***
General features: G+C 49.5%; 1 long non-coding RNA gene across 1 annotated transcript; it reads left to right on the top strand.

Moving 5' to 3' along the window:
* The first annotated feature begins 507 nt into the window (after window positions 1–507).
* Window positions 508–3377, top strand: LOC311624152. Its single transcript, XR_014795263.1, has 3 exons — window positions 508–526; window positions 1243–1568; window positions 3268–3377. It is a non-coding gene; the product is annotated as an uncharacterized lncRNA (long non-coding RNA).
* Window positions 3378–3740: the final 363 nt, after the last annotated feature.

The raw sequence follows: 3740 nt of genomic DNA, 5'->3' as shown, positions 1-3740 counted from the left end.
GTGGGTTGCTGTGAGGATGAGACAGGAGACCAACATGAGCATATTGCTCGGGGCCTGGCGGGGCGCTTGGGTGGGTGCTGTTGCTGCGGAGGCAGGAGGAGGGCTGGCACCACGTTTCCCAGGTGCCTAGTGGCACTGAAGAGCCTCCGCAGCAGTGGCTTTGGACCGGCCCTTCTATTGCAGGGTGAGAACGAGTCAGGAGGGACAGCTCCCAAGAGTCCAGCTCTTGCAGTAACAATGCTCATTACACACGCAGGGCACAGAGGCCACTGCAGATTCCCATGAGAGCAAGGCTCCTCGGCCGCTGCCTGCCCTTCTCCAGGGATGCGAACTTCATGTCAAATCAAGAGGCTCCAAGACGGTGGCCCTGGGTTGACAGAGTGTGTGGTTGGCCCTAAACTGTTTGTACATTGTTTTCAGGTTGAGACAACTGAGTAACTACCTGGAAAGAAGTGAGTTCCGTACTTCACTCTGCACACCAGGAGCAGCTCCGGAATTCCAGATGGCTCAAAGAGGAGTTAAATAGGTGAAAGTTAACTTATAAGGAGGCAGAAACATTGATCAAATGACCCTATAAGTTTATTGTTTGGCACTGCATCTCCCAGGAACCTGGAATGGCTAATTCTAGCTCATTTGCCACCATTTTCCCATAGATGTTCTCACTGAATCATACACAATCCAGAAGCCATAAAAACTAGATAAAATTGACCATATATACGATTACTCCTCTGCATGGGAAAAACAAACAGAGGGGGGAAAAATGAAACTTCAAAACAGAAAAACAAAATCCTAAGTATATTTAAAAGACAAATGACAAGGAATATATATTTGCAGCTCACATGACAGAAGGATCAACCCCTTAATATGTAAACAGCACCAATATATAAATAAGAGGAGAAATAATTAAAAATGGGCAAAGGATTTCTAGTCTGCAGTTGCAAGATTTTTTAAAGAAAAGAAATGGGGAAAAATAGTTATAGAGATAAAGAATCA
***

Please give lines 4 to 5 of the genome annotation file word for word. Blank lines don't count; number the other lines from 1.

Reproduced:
* Window positions 508–3377, top strand: LOC311624152. Its single transcript, XR_014795263.1, has 3 exons — window positions 508–526; window positions 1243–1568; window positions 3268–3377. It is a non-coding gene; the product is annotated as an uncharacterized lncRNA (long non-coding RNA).
* Window positions 3378–3740: the final 363 nt, after the last annotated feature.